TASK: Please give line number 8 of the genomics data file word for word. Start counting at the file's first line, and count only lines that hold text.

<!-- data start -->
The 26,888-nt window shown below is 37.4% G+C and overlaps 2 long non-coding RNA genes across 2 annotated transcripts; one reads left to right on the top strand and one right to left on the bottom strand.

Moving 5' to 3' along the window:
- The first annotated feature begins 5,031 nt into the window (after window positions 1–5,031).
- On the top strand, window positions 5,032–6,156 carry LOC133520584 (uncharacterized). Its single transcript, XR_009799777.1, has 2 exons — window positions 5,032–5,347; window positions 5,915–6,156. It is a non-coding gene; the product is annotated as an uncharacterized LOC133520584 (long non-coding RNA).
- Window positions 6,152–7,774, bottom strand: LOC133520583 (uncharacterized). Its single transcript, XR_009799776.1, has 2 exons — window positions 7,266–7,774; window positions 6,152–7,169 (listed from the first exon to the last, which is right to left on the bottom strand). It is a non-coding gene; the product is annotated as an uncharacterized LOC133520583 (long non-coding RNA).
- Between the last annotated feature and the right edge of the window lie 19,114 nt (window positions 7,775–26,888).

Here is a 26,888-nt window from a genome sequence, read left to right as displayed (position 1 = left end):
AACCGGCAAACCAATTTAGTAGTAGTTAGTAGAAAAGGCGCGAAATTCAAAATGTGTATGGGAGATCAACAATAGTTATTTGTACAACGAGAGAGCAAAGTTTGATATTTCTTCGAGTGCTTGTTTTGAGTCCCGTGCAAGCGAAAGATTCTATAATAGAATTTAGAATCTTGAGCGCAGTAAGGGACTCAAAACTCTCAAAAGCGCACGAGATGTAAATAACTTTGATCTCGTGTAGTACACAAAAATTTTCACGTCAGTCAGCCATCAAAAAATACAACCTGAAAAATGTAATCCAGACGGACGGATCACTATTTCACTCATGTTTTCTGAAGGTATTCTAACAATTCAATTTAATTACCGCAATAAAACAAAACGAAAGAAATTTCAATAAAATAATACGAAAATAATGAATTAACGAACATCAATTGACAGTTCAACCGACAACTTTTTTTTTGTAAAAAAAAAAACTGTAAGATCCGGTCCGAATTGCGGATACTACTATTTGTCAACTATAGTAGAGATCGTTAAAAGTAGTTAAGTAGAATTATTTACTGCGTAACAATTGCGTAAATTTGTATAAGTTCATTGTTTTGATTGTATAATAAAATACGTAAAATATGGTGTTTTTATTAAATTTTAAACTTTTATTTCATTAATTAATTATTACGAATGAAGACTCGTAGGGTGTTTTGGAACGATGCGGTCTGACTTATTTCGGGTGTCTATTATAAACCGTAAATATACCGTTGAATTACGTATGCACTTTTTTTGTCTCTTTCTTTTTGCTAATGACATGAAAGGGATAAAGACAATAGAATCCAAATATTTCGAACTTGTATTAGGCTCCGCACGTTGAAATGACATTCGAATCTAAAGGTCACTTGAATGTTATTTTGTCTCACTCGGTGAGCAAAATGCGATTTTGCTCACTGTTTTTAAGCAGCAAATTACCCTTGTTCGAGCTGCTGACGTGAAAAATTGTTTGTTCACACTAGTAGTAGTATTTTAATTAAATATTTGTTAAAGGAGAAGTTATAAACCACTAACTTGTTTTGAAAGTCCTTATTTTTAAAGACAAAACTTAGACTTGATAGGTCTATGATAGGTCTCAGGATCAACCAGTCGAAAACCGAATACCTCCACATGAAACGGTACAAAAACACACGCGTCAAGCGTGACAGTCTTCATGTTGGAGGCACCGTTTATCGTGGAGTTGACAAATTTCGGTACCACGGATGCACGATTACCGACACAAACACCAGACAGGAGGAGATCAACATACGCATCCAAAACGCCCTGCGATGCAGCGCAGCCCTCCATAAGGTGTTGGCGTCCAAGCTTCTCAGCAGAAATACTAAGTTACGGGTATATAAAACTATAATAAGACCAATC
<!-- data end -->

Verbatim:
AACCGGCAAACCAATTTAGTAGTAGTTAGTAGAAAAGGCGCGAAATTCAAAATGTGTATGGGAGATCAACAATAGTTATTTGTACAACGAGAGAGCAAAGTTTGATATTTCTTCGAGTGCTTGTTTTGAGTCCCGTGCAAGCGAAAGATTCTATAATAGAATTTAGAATCTTGAGCGCAGTAAGGGACTCAAAACTCTCAAAAGCGCACGAGATGTAAATAACTTTGATCTCGTGTAGTACACAAAAATTTTCACGTCAGTCAGCCATCAAAAAATACAACCTGAAAAATGTAATCCAGACGGACGGATCACTATTTCACTCATGTTTTCTGAAGGTATTCTAACAATTCAATTTAATTACCGCAATAAAACAAAACGAAAGAAATTTCAATAAAATAATACGAAAATAATGAATTAACGAACATCAATTGACAGTTCAACCGACAACTTTTTTTTTGTAAAAAAAAAAACTGTAAGATCCGGTCCGAATTGCGGATACTACTATTTGTCAACTATAGTAGAGATCGTTAAAAGTAGTTAAGTAGAATTATTTACTGCGTAACAATTGCGTAAATTTGTATAAGTTCATTGTTTTGATTGTATAATAAAATACGTAAAATATGGTGTTTTTATTAAATTTTAAACTTTTATTTCATTAATTAATTATTACGAATGAAGACTCGTAGGGTGTTTTGGAACGATGCGGTCTGACTTATTTCGGGTGTCTATTATAAACCGTAAATATACCGTTGAATTACGTATGCACTTTTTTTGTCTCTTTCTTTTTGCTAATGACATGAAAGGGATAAAGACAATAGAATCCAAATATTTCGAACTTGTATTAGGCTCCGCACGTTGAAATGACATTCGAATCTAAAGGTCACTTGAATGTTATTTTGTCTCACTCGGTGAGCAAAATGCGATTTTGCTCACTGTTTTTAAGCAGCAAATTACCCTTGTTCGAGCTGCTGACGTGAAAAATTGTTTGTTCACACTAGTAGTAGTATTTTAATTAAATATTTGTTAAAGGAGAAGTTATAAACCACTAACTTGTTTTGAAAGTCCTTATTTTTAAAGACAAAACTTAGACTTGATAGGTCTATGATAGGTCTCAGGATCAACCAGTCGAAAACCGAATACCTCCACATGAAACGGTACAAAAACACACGCGTCAAGCGTGACAGTCTTCATGTTGGAGGCACCGTTTATCGTGGAGTTGACAAATTTCGGTACCACGGATGCACGATTACCGACACAAACACCAGACAGGAGGAGATCAACATACGCATCCAAAACGCCCTGCGATGCAGCGCAGCCCTCCATAAGGTGTTGGCGTCCAAGCTTCTCAGCAGAAATACTAAGTTACGGGTATATAAAACTATAATAAGACCAATC